In other words: I am saying the gift that this illness has given me is a better insight into healing chronic illness, if you like.

Here’s my summary: it’s the combination of:

functional medicine, where you identify just what is biochemically going wrong in the body and plug those gaps. That’s where adrenal testing, infection protocols, barrier and immune approaches etc come into play..

psychological techniques such as acceptance, forgiveness, mindfulness, meditation, emotional release and not forgetting more ‘mainstream’ approaches of counselling, CBT etc when needed. All of these act to calm the system down, release any emotional causes of physical symptoms (this is the real learning right here: I never realised how important this is), change gene expression, let go of the illness…and

neuroplasticity brain-training including repetitive exercises to change fearful and illness-perpetuating thought and behaviour patterns. This is the ‘stroke’ approach, if you like: the aim is to build stronger nerve connections and literally change the way the brain sees things eg food you react to, pain you experience etc.

(Remember: I recommended this programme which combines both these latter approaches here so do check that out and do it!)

So, that’s as far as I’ve got with it anyway – I’m sure there is a lot more to learn but my approach nowadays is definitely to make those equally important. True naturopathic medicine I think for the 21st century – a blend of science and tradition. I rather like that 🙂

Not Just Me…

OK, to help reinforce this for you, I know you like to hear other people saying similar things. Here are two videos for you, both from the Optimum Health Clinic in London, who I have mentioned to you before. They specialise in ME/CFS and Fibromyalgia, so take note any of you who have that. The reason I like them is because they follow pretty much this type of approach – successfully.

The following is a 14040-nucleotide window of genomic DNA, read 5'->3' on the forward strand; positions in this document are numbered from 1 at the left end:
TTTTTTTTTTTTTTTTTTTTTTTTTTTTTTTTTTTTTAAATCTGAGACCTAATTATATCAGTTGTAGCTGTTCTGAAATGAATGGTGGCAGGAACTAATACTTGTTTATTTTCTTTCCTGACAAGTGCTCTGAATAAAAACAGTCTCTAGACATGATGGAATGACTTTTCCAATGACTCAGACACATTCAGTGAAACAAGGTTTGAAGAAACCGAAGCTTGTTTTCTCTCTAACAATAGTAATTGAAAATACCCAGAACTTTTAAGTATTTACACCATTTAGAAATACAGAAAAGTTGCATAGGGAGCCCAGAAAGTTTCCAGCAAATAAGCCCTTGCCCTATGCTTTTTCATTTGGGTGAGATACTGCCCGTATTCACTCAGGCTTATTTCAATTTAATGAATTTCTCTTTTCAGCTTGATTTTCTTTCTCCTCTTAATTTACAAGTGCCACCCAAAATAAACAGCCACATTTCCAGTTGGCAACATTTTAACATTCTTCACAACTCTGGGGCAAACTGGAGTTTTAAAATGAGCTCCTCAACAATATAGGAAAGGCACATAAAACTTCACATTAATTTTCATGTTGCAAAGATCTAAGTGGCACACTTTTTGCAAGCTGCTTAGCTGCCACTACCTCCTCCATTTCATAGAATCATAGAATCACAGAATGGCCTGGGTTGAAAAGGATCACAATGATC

Here’s a quick video where founder, Alex, is explaining a bit about the importance of combining meditative techniques with specific brain training techniques: one to calm the system down, the other to break the thought patterns:

Is meditation enough to calm the nervous system?

Incidentally, what he is referring to there from the brain technique point of view is the use of a ‘Stop’ technique. There are lots of different systems that use this – it is in effect a way of recognising a thought pattern eg. ‘I am afraid I will react to this if I eat it’ and stopping that thought right away. In my own version, I say to myself:  ‘ah, I see what you’re doing there – I don’t need to think like that now’ or simply ‘it’s OK, it’s all OK, there is nothing to worry about’. With this latter, I like to imagine my fear or thought as a worried friend and I am comforting them – bring some love to it. You’ll see; it really helps!